Likewise, we have seen how COVID-19 has affected ethnic minority employees, both physically and psychologically. A Public Health England review of disparities in the risk and outcomes of COVID-19 suggested that there is an association between belonging to some ethnic groups and the likelihood of testing positive with COVID-19. In September 2020, reports highlighted a 5.3% fall in employment for Black, Asian and minority ethnic employees in the UK, compared to just 0.2% for white employees.
The impact of the pandemic on minority groups will undoubtedly create an unconscious fear of job loss, which will in turn promote a disproportionate desire for minority employees to prove themselves to their employer – to show that they will go “above and beyond” to hold onto their job. This will inevitably lead to working longer hours or absorbing greater pressure.
Managing a successful transition to hybrid working
The ‘return to work’ on a hybrid model will be a unique test-and-learn opportunity for employers, but investment in these practices and policies is needed to make sure that the transition is a successful one.
- Take time to understand employee perspectives
Employers need to start by developing a comprehensive understanding of their employees’ experiences during the pandemic. Take time to understand the team’s preferences and their most effective work styles, as well as their mental health: how have individuals managed pressure? What levels of support are required to function healthily in pressured workplaces? Can they identify any major causes of stress? Prioritising personal wellbeing and resilience will help employees develop a working style which drives peak productivity.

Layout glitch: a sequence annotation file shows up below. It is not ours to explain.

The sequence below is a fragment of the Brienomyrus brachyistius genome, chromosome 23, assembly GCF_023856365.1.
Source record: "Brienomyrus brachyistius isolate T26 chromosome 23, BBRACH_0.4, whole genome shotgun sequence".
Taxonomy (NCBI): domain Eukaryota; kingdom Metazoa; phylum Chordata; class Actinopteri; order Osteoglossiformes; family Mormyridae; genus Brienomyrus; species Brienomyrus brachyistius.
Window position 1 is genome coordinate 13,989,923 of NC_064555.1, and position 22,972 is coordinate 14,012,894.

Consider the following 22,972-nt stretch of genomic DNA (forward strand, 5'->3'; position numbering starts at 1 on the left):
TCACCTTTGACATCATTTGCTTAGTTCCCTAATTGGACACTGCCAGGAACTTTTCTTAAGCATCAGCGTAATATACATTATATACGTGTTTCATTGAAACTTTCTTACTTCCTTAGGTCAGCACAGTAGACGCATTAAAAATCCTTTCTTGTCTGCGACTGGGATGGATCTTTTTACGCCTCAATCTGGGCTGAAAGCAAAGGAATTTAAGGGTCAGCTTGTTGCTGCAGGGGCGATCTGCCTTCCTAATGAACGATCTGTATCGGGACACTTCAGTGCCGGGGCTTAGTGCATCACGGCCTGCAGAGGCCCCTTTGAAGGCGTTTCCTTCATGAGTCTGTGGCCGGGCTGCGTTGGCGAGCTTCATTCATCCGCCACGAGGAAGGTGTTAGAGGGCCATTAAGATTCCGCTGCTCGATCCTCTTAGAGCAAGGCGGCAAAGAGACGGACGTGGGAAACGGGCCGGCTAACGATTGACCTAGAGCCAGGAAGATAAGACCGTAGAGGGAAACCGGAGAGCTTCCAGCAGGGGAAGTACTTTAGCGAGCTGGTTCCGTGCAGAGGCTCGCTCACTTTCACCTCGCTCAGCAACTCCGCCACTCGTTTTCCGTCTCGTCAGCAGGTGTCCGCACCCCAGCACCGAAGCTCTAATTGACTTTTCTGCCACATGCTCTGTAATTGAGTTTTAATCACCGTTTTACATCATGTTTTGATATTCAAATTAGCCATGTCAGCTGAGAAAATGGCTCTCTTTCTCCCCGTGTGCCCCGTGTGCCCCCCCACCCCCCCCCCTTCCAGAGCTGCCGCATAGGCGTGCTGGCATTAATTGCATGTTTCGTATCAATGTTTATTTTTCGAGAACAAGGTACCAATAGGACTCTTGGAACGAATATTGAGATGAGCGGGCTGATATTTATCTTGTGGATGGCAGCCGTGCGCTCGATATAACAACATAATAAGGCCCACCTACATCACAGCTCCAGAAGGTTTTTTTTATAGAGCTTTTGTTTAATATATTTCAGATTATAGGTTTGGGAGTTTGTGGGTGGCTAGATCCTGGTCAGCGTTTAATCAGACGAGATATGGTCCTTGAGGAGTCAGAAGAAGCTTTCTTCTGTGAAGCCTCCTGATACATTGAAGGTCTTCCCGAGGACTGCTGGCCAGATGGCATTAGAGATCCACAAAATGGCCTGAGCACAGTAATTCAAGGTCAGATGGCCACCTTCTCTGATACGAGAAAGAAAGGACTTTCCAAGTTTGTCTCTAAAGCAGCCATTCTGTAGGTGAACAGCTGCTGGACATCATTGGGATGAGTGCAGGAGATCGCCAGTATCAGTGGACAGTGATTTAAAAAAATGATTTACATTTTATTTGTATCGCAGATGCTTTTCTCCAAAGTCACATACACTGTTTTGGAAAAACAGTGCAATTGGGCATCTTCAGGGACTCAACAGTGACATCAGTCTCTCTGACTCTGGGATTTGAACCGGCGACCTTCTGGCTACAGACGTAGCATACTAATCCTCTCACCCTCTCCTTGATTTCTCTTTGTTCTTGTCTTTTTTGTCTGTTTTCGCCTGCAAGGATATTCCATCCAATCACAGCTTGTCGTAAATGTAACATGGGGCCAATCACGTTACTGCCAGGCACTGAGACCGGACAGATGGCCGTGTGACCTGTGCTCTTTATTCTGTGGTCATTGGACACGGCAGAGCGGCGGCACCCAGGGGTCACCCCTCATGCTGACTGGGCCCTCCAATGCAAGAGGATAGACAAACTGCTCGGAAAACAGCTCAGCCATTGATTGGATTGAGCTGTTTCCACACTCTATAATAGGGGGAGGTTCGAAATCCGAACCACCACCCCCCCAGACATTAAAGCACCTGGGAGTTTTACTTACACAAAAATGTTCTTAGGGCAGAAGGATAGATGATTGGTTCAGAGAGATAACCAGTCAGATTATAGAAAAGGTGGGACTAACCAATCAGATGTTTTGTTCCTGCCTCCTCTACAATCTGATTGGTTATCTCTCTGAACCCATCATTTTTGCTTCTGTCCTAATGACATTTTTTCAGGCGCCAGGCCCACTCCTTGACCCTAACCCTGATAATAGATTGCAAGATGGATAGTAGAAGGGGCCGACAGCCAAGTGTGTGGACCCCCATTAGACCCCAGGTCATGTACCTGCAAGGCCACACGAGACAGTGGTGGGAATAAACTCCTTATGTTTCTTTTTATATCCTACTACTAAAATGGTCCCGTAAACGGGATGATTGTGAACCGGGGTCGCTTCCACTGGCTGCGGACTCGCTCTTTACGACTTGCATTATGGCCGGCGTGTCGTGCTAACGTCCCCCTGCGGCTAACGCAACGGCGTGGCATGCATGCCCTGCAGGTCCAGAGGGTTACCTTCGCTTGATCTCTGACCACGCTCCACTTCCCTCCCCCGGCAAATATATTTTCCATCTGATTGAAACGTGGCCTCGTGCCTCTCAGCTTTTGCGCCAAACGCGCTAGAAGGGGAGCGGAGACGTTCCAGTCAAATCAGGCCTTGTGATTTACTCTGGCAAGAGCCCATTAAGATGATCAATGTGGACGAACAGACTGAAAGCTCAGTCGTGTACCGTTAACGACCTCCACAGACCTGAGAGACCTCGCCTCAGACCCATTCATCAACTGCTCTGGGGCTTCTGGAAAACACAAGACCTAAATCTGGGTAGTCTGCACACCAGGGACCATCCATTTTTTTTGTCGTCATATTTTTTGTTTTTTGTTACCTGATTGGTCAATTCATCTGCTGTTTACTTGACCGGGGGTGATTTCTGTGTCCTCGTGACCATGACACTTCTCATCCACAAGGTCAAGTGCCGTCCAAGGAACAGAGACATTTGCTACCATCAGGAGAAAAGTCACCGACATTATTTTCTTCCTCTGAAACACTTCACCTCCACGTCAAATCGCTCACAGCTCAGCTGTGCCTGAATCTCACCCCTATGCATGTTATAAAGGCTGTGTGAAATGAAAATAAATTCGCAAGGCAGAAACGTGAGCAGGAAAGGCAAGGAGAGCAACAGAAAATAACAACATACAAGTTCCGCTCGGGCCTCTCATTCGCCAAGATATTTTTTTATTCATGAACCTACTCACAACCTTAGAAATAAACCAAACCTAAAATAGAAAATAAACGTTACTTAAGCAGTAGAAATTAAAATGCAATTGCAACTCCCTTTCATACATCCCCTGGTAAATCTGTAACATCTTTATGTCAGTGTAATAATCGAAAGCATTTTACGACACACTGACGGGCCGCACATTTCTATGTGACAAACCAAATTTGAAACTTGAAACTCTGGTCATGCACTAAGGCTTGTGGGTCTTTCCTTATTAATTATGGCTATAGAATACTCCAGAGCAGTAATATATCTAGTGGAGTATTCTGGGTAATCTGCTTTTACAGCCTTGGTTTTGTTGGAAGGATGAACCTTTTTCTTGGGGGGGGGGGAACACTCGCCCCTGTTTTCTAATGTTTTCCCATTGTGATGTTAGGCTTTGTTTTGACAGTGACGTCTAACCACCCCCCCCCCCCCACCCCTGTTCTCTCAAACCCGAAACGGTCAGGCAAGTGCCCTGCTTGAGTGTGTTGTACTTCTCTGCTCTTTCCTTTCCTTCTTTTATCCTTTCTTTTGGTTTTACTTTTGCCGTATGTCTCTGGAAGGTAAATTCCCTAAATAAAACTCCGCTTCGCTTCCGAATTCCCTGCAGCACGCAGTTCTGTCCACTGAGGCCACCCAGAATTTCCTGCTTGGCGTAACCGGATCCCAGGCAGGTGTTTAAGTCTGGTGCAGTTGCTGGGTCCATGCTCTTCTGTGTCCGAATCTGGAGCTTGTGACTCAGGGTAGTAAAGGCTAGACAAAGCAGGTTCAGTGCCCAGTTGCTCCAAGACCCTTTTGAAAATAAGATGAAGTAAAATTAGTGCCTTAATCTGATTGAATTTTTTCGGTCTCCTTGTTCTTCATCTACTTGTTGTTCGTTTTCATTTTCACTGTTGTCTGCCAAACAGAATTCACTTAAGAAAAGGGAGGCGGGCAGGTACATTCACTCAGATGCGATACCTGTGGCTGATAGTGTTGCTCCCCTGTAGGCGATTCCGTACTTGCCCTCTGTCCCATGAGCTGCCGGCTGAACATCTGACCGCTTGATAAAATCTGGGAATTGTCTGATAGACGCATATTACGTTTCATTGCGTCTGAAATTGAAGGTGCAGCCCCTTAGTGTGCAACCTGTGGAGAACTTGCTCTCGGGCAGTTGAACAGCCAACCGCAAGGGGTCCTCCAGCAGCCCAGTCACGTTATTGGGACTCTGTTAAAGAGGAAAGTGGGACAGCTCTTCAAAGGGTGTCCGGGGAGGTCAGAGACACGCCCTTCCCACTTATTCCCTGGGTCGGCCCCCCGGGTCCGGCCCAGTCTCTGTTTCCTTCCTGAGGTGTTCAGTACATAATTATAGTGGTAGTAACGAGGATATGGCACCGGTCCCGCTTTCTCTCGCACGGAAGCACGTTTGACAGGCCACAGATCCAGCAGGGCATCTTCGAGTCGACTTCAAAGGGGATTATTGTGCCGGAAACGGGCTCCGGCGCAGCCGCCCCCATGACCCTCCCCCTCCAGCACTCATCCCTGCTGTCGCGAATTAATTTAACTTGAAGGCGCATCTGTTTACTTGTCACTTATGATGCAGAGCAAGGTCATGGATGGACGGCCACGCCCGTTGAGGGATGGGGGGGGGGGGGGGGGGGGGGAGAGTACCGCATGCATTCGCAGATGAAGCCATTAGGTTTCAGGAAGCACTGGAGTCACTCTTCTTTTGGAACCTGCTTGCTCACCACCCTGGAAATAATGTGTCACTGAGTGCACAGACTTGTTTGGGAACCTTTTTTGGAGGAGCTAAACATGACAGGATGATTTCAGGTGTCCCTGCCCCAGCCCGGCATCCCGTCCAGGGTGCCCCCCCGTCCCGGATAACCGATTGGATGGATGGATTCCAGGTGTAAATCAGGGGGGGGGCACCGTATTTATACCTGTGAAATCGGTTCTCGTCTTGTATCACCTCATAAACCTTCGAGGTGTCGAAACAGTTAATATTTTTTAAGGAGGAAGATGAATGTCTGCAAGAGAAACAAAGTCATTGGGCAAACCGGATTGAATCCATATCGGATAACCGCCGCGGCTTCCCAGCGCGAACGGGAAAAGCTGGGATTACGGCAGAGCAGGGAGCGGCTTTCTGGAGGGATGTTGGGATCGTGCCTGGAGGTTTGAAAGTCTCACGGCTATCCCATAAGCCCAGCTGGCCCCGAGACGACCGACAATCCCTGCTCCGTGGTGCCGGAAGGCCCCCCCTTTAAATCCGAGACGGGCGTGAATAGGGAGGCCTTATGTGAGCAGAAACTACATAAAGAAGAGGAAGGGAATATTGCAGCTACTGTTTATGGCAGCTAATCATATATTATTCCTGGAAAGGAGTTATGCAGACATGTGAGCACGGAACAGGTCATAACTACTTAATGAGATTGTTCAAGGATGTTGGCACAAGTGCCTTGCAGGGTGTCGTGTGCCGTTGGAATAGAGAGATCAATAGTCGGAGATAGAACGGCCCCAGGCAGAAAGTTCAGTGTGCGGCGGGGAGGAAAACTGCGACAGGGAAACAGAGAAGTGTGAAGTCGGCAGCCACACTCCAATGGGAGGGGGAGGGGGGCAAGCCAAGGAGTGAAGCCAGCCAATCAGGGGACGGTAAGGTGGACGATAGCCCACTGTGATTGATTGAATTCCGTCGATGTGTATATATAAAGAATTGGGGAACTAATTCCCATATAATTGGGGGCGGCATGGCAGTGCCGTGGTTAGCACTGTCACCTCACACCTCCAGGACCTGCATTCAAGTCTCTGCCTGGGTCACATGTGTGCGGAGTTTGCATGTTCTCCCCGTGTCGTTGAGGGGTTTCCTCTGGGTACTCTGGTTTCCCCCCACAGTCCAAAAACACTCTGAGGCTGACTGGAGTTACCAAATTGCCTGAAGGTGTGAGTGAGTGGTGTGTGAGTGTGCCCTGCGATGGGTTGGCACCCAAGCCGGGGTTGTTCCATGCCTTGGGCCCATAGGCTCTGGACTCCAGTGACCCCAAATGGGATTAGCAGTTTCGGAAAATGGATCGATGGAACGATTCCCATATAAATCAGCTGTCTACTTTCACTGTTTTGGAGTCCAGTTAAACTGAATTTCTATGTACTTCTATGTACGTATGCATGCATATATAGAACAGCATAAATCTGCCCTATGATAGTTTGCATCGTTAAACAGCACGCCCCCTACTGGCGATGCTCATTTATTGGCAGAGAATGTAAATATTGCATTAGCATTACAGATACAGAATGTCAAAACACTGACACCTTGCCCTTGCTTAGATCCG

- Prioritise inclusivity
Employers can demonstrate that inclusivity is a top priority through creating shared experiences for all employees, regardless of work style. Create team and company activities and ensure all employees take part so they don’t feel excluded. Use tools like video conferencing, which are very effective in creating equal environments for employees and, therefore, promoting inclusive practices post-pandemic. Make sure your communication channels are open to give employees the chance to voice any concerns or provide feedback.
- Document the change
Develop policies that accurately reflect the shared experiences across teams and departments, which take into consideration the new dynamics between colleagues who work from home and those who return to the office. For example, a new hybrid working policy which ensures that all employees are aware of who is eligible, clarifies roles and responsibilities and illustrates how hybrid working intersects with other forms of flexible working. It’s also advisable to create or update policies around employee wellbeing, inclusivity and training and development.
The impact of the hybrid model on the global workforce’s return to the physical workplace will ultimately be a positive one. Employees will find confidence in choosing businesses with a work culture that most closely aligns with their preferred work styles. Meanwhile, employers have the chance to work collaboratively with their staff and directly address their new needs.
We no longer need to see work life and home life as two entirely separate entities; rather, both can coexist in a blend that both maximises productivity and promotes healthy relationships between employers and their employees.